As South Africa replaces its windows, cleans its streets and mourns its dead after July’s chaos and looting, we face a few critical questions. The violence was an orchestrated attempt to destabilise the country and was further spurred on by an underlying desperation caused by a 42% unemployment rate and a declining economy, as well as being, according to the World Bank, the most unequal country in the world.
What was particularly disheartening is that retailers and businesses were not only robbed and looted, but some were burnt down. This is even though many looters were dependent on some of these very businesses for groceries and other essentials. Blinded by their deprivation, they chose alienation from the mainstream of the economy. But this is not the entire story.
Many communities refused to join in the mayhem. Residents of Nongoma in Zululand, KwaZulu-Natal, bravely stood against the looters when they realised that there was only one retailer left in the town for basic provisions. They were not alone. Nhlanhla Lux, a young Sowetan who happens to be a pilot by profession, stood guard at Soweto’s Maponya Mall for five days warding off looters. The same happened in Tembisa, where taxi operators and residents prevented looting from taking place at Birch Acres Mall.
How we move forward now is fundamental to what South Africa will look like in a decade.
What we saw during the looting is not new. It was just a wilder version of what so many businesses are experiencing daily, whether it be the construction mafia at building sites, the hijacking of trucks or the forced closure of mines and factories by angry host communities. These are all symptoms of communities that do not feel they are part of the businesses located in their areas, never mind the economy at large.
The residents who said no to the looting and openly put themselves in harm’s way felt ownership over the infrastructure in their community. They saw their local retailers, not just as a business extracting earnings, but invested in their lives and wellbeing. This is one of the benefits of local economic development (LED) – when economic development takes place in conjunction with the community.
This buy-in by local communities acts as a social and moral barrier against any potential unrest. Many shopping malls were defended by taxi associations, due to the fact that they had a direct economic interest in the sustainability of the malls. Consumers and workers need to be transported to and from the malls. No mall means no income for the drivers. The taxi industry is LED at its most basic level.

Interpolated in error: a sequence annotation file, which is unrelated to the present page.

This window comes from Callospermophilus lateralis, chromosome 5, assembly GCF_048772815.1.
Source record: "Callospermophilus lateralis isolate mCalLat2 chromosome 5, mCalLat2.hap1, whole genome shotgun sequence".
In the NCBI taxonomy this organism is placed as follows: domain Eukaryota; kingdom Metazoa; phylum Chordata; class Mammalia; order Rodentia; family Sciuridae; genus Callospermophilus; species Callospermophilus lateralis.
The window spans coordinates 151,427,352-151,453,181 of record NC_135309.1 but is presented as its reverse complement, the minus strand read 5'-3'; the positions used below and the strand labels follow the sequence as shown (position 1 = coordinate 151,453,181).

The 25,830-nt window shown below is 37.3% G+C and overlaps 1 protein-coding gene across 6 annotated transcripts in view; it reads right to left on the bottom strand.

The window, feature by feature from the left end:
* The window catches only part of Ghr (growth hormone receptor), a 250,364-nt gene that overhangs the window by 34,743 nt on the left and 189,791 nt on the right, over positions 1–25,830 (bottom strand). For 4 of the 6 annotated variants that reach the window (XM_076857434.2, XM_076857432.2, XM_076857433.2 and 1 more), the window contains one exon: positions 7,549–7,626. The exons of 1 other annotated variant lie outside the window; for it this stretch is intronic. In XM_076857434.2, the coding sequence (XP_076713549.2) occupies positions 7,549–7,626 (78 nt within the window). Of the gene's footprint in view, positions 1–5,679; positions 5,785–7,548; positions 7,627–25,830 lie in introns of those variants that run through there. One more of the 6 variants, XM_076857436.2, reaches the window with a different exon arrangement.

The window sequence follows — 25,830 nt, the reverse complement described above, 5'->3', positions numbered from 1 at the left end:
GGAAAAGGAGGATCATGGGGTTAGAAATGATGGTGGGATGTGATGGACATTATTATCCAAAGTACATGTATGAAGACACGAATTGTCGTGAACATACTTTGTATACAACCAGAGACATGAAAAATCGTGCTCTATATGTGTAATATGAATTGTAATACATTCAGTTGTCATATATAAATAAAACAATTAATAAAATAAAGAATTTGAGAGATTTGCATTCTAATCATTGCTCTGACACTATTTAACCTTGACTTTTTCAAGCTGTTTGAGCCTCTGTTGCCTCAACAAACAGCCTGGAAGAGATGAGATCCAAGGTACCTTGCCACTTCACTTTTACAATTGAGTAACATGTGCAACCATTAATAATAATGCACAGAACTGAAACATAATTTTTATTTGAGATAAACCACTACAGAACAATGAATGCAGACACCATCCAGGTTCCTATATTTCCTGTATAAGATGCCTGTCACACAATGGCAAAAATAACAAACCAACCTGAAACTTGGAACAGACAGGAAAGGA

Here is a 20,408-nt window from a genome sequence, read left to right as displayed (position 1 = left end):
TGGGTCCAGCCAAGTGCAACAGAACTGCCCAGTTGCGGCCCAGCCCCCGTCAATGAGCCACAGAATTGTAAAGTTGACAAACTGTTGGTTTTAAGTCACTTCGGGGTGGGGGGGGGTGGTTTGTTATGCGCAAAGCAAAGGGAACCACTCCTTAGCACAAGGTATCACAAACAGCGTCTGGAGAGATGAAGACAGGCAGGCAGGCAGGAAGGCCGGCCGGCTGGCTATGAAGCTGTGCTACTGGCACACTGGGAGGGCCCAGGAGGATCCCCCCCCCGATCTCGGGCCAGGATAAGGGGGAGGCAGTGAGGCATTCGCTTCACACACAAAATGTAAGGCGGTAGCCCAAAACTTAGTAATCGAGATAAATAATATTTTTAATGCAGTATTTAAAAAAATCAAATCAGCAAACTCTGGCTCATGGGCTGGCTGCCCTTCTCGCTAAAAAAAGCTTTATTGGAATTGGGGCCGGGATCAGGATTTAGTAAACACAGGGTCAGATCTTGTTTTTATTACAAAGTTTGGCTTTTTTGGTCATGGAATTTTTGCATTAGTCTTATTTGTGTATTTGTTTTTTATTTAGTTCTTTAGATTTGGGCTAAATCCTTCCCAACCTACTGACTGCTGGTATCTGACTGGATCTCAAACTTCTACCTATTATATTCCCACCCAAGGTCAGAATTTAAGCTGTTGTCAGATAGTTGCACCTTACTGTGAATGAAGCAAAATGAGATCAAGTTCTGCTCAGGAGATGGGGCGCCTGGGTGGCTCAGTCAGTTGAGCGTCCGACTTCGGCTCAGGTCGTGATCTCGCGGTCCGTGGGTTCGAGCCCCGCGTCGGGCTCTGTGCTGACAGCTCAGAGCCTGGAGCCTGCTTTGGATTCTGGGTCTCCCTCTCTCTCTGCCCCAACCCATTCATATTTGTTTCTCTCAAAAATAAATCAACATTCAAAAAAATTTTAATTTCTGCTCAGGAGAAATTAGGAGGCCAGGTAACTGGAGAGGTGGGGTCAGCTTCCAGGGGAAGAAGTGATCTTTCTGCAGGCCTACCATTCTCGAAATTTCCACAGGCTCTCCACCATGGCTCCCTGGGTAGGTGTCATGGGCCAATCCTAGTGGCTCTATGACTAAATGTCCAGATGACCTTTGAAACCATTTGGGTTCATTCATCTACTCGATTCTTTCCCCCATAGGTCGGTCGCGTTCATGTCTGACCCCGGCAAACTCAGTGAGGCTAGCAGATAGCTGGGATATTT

The “protests”, even if they were partially stage-managed by those with nefarious motives, were a loud message that communities must start benefiting directly from any new developments in their area. This is the message sent to big industry every day when a workplace is shut down by local communities. Business needs to lead with LED when engaging with local communities.
Despite the critical importance of LED in the developmental mandate of local government and the substantial funds that have been committed to the implementation of LED initiatives, South Africa has barely made a dent in its enormous poverty and developmental challenges. More than half (55.5%) of the population live below $75 per month in South Africa’s dual economy, which continues to struggle to reduce one of the highest inequality rates in the world. On top of the inequality we still face the triple challenge of low growth, high unemployment and high levels of poverty. The youth (15-35 years) are most vulnerable, with an unemployment rate of 63.3%.
For more than 10 years, we have worked with small businesses in the construction sector to promote economic growth and improve the quality of lives of people in local communities – where the evidence of South Africa’s dual economy remains most stark. Consequently, when a development or investment is made in a community it is only natural that the locals will want to participate in the value chain. In this macroeconomic context, LED has the potential to offset the hardship that afflicts the majority. It can work directly to build up the economic strength of a localised area to improve its prospects and quality of life.
But what the events of the past few weeks have shown us is that we are failing as a country to effectively include local communities. Local community stakeholders are key to a thriving community. LED is a multistakeholder partnership that includes local business forums, local small and growing businesses seeking market access, jobseekers, community leaders, taxi associations and elected government officials. All these groups have a role to play.
The model of sustainable community development is changing from one of shareholders, generally driven by monetary capital, to one of stakeholders engaging the full spectrum of community sustainability. It makes good business sense if all parties feel they can benefit from a project, as it limits potential conflict in the future.
The first step of engagement is identifying the people, public institutions, businesses, community organisations and other groups with interests in the local economy. The importance of stakeholder engagements must include understanding the pain points from the communities’ perspective and how the corporate players can immerse themselves and be a partner in addressing it.
We need solutions that will build South Africa. LED is one such tool that can bring big business and communities together to drive economic growth and prosperity for all South Africans. DM/BM